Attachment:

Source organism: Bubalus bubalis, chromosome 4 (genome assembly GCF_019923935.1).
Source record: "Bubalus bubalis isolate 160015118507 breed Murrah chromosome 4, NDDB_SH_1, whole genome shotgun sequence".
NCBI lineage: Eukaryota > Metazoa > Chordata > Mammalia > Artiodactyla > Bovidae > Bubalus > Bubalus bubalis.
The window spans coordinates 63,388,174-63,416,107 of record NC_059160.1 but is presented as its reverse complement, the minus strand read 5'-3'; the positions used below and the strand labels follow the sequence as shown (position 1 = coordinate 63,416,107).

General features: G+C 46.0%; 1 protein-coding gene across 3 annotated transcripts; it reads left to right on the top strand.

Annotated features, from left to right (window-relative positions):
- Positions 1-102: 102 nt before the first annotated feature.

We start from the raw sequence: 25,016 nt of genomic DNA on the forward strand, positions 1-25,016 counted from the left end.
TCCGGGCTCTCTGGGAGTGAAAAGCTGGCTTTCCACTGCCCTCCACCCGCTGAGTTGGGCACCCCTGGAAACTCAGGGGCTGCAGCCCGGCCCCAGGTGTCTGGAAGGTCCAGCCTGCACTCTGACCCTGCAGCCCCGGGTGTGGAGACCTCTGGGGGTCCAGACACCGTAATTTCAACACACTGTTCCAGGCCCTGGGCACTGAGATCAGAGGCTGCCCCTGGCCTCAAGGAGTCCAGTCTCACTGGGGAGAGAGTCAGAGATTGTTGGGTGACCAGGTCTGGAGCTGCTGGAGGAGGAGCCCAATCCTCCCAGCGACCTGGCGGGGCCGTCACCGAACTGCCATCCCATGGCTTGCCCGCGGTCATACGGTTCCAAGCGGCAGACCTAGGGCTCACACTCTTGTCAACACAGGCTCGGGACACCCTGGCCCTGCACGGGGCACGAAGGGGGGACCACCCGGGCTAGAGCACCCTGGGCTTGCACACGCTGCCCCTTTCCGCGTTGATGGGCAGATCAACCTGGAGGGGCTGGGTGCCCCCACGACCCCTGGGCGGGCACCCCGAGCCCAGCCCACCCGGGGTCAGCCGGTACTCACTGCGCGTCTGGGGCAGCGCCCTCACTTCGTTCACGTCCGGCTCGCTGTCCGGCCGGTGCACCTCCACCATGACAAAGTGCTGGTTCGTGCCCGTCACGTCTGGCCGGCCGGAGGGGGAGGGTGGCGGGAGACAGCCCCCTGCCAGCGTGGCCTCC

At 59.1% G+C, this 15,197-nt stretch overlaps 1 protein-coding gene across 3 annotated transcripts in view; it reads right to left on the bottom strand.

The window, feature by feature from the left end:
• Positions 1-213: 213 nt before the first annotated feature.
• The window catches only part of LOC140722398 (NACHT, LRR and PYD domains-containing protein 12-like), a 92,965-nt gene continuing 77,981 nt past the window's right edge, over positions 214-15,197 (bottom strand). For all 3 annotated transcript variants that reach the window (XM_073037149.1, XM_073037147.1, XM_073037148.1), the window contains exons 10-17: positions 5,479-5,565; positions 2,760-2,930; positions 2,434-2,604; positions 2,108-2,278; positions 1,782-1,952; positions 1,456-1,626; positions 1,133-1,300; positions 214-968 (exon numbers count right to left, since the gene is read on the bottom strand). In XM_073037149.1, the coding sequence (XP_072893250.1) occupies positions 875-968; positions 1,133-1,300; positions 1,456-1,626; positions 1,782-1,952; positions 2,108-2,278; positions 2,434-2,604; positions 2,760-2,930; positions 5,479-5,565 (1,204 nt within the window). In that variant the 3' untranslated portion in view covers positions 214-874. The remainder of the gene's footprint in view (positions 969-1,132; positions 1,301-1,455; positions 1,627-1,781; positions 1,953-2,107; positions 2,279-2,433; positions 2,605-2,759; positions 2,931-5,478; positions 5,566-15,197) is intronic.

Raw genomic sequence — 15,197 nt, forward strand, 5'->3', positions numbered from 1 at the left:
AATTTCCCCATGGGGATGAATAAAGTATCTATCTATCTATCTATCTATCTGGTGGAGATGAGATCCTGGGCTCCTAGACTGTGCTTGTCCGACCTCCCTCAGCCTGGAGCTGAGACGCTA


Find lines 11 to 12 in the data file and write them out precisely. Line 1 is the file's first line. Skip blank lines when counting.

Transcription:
The window, feature by feature from the left end:
• Positions 1-213: 213 nt before the first annotated feature.